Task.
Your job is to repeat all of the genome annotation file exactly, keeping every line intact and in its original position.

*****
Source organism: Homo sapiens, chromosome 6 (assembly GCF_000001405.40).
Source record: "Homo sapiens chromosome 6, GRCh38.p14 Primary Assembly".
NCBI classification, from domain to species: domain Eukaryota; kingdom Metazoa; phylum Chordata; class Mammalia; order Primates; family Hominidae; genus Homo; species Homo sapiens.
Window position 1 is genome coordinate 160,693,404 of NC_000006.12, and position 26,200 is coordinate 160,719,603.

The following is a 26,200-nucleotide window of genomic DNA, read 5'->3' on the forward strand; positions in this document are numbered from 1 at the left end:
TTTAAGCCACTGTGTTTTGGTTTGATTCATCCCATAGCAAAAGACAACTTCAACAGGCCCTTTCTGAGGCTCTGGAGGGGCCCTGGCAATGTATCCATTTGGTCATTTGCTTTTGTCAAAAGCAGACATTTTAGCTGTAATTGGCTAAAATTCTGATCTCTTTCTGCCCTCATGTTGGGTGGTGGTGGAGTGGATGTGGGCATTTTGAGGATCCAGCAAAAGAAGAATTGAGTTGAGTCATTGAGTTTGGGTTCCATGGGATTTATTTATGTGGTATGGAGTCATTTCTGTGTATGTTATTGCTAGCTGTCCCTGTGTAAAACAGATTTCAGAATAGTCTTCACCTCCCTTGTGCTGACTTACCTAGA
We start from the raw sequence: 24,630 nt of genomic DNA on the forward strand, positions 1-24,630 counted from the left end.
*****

Source organism: Homo sapiens, chromosome 6 (assembly GCF_000001405.40).
Source record: "Homo sapiens chromosome 6, GRCh38.p14 Primary Assembly".
NCBI classification, from domain to species: domain Eukaryota; kingdom Metazoa; phylum Chordata; class Mammalia; order Primates; family Hominidae; genus Homo; species Homo sapiens.
Window position 1 is genome coordinate 160,693,404 of NC_000006.12, and position 26,200 is coordinate 160,719,603.

The following is a 26,200-nucleotide window of genomic DNA, read 5'->3' on the forward strand; positions in this document are numbered from 1 at the left end:
TTTAAGCCACTGTGTTTTGGTTTGATTCATCCCATAGCAAAAGACAACTTCAACAGGCCCTTTCTGAGGCTCTGGAGGGGCCCTGGCAATGTATCCATTTGGTCATTTGCTTTTGTCAAAAGCAGACATTTTAGCTGTAATTGGCTAAAATTCTGATCTCTTTCTGCCCTCATGTTGGGTGGTGGTGGAGTGGATGTGGGCATTTTGAGGATCCAGCAAAAGAAGAATTGAGTTGAGTCATTGAGTTTGGGTTCCATGGGATTTATTTATGTGGTATGGAGTCATTTCTGTGTATGTTATTGCTAGCTGTCCCTGTGTAAAACAGATTTCAGAATAGTCTTCACCTCCCTTGTGCTGACTTACCTAGA
We start from the raw sequence: 24,630 nt of genomic DNA on the forward strand, positions 1-24,630 counted from the left end.